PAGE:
Managing Heat Stress - Lawn Solutions Australia Lawn care

Managing Heat Stress

How to water your lawn efficiently

Water is fundamental for grass to transport nutrients, maintain cell structure and for it to create its own food through the process of photosynthesis.

For the most part, this water requirement will be met through rainfall or soil moisture storage.

Warm season grasses like buffalo, couch, kikuyu and zoysia, will go into dormancy during hot and dry conditions, conserving energy to maintain plant health. They will then recover and increase leaf growth again when conditions improve. But in some situations, or extended dry spells, the plant may begin to suffer further.

Managing Heat Stress

Here are some signs your lawn may be suffering from heat stress:

  • If it’s wilting or losing colour.
  • If you walk across your lawn and there is a noticeable footprint left behind, then your lawn is likely to be lacking in water. If it bounces back, your lawn should be well hydrated. This is known as the footprint test.
  • In extreme heat, your lawn could take on a blue to grey colouration, before starting to die if left unattended.
  • During extended hot weather, if it goes dry and crusty and takes on a light brown colour, there’s a good chance it needs watering.

Dry patches and hydrophobic soil

Because soil doesn’t necessarily hold water evenly, the dry patches or heat stressed turf may present in patches rather than uniformly across the whole lawn.

In many cases this is because the soil in these patches has become hydrophobic and/or compacted. In some cases, a pre-existing fungal problem could also be contributing to the occurrence of hydrophobic soil.

After long periods of dry weather, soils can become dehydrated and this is when the hydrophobic surface is exposed. This surface stops water from penetrating efficiently.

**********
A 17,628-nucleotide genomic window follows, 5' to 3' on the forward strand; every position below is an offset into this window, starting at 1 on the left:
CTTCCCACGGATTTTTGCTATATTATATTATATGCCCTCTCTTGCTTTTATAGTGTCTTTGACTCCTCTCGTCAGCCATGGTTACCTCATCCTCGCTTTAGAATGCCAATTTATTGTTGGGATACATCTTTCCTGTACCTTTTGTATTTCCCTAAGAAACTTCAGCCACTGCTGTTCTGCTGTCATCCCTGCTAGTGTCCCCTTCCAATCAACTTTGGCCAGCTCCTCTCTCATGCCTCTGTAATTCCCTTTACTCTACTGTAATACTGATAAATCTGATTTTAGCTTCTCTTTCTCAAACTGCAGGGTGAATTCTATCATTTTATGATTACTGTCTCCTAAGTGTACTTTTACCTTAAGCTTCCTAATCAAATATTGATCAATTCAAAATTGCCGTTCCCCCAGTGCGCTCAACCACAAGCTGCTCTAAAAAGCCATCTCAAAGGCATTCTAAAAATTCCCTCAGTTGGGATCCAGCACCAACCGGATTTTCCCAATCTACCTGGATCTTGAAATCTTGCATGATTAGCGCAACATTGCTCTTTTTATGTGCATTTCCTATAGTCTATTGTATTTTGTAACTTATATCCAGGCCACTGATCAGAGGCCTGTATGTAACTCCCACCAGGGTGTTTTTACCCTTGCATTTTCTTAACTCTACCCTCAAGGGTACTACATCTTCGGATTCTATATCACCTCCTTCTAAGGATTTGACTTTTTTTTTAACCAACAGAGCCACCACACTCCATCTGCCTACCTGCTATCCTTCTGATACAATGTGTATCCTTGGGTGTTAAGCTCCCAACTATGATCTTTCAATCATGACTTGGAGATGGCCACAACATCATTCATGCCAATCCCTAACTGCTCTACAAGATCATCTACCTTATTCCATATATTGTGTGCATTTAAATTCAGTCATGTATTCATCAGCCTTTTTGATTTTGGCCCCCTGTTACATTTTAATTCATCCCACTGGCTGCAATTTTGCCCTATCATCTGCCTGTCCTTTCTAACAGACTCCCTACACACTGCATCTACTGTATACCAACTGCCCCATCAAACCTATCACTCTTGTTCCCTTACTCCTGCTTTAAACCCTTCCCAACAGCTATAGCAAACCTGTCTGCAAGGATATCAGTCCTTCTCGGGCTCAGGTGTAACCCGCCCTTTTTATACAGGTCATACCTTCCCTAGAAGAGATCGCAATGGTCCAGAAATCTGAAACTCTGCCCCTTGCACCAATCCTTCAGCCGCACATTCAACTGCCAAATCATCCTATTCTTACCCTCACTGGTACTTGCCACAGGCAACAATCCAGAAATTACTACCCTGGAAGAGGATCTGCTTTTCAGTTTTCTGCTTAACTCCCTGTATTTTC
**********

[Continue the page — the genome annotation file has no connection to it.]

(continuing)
Wetting agents are the solution in this situation. Wetting agents are like a detergent or surfactant that attract water to the soils surface, helping it to soak in and improve infiltration in these areas. This reduces water run-off, encourages deeper roots which helps to make your lawn more drought tolerant.

Lawn Soaker is a ready to use soil wetting agent specifically developed for use on lawns. It improves the penetration of water so it can reach deep down to the roots. Regular use will ensure the soil re-wets and prevents further dry spots from forming.

In addition to a wetting agent application, we also recommend aerating your lawn. Aeration, whether it be with a garden fork or aerating machine, will help disrupt dry compacted soil and allow moisture to be absorbed down deeper.

How often should I water my lawn?

A common question we get asked here at Lawn Solutions Australia is, “how often should I water my lawn?” – The answer to this question can be quite different due to a variety of factors.

Some of these factors include:

  • The climate in your area and the season
  • Water restrictions
  • Access to and cost of water
  • Your soil type and its ability to absorb and hold water
  • Lawn variety and its drought tolerance
  • Environmental factors such as how much sun, shade, wind or heat there is in your garden and your area
  • The overall health of your lawn

With these factors in mind, the best way to know when to water is when you notice the early signs of heat stress and to act quickly when you do. In the worst heat of summer this could mean watering your lawn a few times a week.

When and how to water your lawn

The best time to water your lawn is early morning or late in the afternoon/early evening, when there is no wind and less chance of water loss due to heat related evaporation. In humid areas, avoid late afternoon or early evening watering as this can increase the chance of fungal diseases. Early morning is best.

Overwatering is not good for your lawn, your hip pocket or the environment, in fact, it’s a total waste of time and should be avoided at all costs. Long, deep soakings less frequently will ensure your lawn develops better drought tolerance and saves water.

The idea is to get to the point where you water less frequently but give the lawn a deep soaking. This encourages deep root systems and so a more self-sufficient and drought tolerant lawn.

As the water drains through the soil, the roots seek the water out deeper in the soil, rather than just hanging around the surface, which is what will happen if you just give it short, regular splashes. Educate your lawn to go the distance.

A good way to know measure how much water your lawn is receiving is to spread some empty tuna cans or catch cups around the lawn while irrigating. This will help you to know if you have even coverage and how many millimetres of water the soil is receiving. As a guide, 10mm is ideal for most lawns.

By looking out for signs of heat stress, watering effectively when required and taking action to improve soil permeability you can ensure your lawn will be able to beat the heat.

For more information relating to watering your lawn check out our blog here.

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